Entertainers cancel shows at Tabu and plan protest after Palestinian performer is censored

Leila Delicious, a burlesque artist, stands mostly nude during a recent performance at an unnamed venue, holding a sign that reads, “Our generation will free Palestine.” Her face and hair are covered by a scarf.
Leila Delicious, a burlesque artist, stands mostly nude during a recent performance at an unnamed venue, holding a sign that reads, “Our generation will free Palestine.”

Leila Delicious, a local burlesque artist, has performed at Tabu — a Philadelphia nightlife bar and venue in the Gayborhood — multiple times in the past. Her previous shows have reflected her queer identity and Palestinian culture, and she has never shied away from political commentary in her acts.

In June, she told Al-Bustan News Service that anytime she makes art, she has to consider the juxtaposition of personal expression and exoticism. “How much information does the audience have about Palestine? What are they expecting to see? How much of that do I want to give them?,” she said. “My performance art brain asks: What does it mean for a Palestinian to be indulgent and taking up so much space?“

But when the artist attempted to enter Tabu for a scheduled performance on Friday, Dec. 8, she was barred entry based on a sign she was carrying. The sign reads, “Our generation will free Palestine” with “Biden, demand a ceasefire. If you support genocide, you Isreal dumb! @joebiden @potus do the right thing” on the back.

After a week of attempts made by employees, entertainers, and community members to find a resolution with Tabu management over their decision to both censor the artist and make additional statements the community deemed problematic, many remain dissatisfied with Tabu’s response.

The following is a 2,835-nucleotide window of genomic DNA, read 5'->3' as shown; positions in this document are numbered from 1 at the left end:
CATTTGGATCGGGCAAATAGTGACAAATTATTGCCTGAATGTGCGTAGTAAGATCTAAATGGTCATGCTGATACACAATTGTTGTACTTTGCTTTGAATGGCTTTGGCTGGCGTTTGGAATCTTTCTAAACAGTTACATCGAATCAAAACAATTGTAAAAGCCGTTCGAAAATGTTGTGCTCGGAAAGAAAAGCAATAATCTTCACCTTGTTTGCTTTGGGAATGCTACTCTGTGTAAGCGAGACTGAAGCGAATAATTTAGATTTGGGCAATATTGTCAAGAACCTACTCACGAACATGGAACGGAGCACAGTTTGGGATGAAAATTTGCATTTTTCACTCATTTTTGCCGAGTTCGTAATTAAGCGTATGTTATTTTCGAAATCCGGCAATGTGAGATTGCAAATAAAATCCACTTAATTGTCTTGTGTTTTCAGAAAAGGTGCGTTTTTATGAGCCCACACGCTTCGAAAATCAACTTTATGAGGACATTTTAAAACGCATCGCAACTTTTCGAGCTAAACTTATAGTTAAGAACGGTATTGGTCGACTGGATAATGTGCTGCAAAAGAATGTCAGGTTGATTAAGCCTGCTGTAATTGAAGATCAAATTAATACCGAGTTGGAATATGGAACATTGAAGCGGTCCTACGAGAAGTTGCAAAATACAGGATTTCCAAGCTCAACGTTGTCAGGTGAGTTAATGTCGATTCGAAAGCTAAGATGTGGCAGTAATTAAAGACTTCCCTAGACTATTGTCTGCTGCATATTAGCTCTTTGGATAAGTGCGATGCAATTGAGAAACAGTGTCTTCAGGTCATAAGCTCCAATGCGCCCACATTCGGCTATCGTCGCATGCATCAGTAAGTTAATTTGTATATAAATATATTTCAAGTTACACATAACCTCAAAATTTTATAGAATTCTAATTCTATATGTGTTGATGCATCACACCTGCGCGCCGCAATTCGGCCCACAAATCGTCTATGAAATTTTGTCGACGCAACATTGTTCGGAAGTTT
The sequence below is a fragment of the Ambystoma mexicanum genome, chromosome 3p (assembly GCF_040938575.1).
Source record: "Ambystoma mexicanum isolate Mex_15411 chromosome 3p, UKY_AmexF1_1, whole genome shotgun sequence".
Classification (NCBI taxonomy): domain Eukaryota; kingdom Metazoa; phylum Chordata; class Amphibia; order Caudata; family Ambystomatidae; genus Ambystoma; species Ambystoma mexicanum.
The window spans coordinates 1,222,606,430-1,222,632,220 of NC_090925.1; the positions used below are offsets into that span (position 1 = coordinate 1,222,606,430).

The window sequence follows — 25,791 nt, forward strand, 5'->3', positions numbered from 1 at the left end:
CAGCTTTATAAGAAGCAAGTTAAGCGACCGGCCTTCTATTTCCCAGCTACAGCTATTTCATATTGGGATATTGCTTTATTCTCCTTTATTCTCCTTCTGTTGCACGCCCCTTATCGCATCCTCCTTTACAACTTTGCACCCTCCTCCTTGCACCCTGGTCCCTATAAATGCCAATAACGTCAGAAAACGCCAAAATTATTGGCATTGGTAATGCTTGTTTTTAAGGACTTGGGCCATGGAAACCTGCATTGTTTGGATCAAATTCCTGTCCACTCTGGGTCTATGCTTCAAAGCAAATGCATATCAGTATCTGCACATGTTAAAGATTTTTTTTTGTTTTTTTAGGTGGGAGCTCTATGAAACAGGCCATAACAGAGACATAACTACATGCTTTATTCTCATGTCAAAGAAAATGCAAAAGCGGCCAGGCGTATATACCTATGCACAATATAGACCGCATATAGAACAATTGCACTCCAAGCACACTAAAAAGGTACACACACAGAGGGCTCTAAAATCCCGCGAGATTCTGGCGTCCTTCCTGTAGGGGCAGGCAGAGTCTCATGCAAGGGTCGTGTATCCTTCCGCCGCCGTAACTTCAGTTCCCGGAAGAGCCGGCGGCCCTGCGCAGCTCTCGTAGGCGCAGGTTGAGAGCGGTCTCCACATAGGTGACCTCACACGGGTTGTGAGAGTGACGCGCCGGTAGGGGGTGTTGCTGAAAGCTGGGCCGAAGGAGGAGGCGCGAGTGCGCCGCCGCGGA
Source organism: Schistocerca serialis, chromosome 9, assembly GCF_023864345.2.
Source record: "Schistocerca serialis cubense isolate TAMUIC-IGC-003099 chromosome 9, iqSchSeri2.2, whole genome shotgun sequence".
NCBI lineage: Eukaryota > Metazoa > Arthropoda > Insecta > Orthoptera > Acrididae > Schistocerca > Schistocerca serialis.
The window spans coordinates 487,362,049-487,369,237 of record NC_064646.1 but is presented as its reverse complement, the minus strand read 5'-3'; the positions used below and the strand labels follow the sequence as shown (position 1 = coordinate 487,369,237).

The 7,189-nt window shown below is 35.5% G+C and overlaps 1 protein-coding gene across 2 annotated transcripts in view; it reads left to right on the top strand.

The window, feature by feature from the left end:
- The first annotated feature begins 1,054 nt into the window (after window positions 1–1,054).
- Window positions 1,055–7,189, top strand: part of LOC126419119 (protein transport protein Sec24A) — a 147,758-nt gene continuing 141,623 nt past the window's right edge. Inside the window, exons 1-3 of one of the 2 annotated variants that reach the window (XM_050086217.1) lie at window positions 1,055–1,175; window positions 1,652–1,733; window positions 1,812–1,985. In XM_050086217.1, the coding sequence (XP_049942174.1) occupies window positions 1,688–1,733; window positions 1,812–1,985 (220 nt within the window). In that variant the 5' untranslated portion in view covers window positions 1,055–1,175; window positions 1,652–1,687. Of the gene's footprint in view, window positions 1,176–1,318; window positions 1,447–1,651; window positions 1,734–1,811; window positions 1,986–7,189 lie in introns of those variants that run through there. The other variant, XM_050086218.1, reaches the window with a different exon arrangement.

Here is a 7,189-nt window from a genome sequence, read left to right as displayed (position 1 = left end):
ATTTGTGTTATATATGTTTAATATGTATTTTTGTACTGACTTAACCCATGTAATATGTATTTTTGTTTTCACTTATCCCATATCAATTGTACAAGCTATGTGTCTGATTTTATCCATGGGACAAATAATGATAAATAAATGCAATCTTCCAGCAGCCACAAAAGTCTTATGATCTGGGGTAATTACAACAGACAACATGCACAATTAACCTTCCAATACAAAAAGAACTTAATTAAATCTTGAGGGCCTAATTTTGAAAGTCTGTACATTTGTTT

A protest organized by performers and community members is planned for Saturday, Dec. 16, at 5 p.m. A march will start in Khan Park (at the corner of 11th and Pine streets) and continue to Tabu.

Here’s what sparked the community’s outrage:

Immediately following the incident, Leila Delicious posted a video to her Instagram story, saying, “So I’m outside of Tabu right now, and they’re not letting me in because I have this sign for my act — and they said, ‘We don’t allow political shit in Tabu.’”

Fans and community members criticized Tabu on social media, and Tabu initially responded on Saturday, Dec. 9 by defending the decision. Their initial response, which was posted to Tabu’s official Instagram account, has since been deleted. It condemned hate speech and also accused the artist of having a sign that contained text targeting and promoting genocide against the Jewish community.

The post read: “Tabu strongly condemns all forms of hate speech, including the recent display of a sign promoting genocide against Jews. The circulating image on social media lacks full context, as the other side contains text targeting the Jewish community. Such despicable behavior has no rightful place here.”

Manager and co-owner Phil Sobleski, emailed Tabu employees on Sunday Dec. 10 “to clear the air about what really happened on Friday night.” He described his perspective of the incident, writing, “Security alerted me about a performer’s sign which was to be used in the show that night. Upon reading the sign, I decided that the sign was inappropriate and something we did not want shown in our building.” He clarified in that email that Leila Delicious is not banned from future performances.

“Some are saying that our censorship has gone too far,” he added. “Would they say the same if we turned away signs with racist or anti trans rhetoric? Ultimately, we will continue striving to be a safe space for everyone, including those who may have been offended by the sign brought in Friday night.”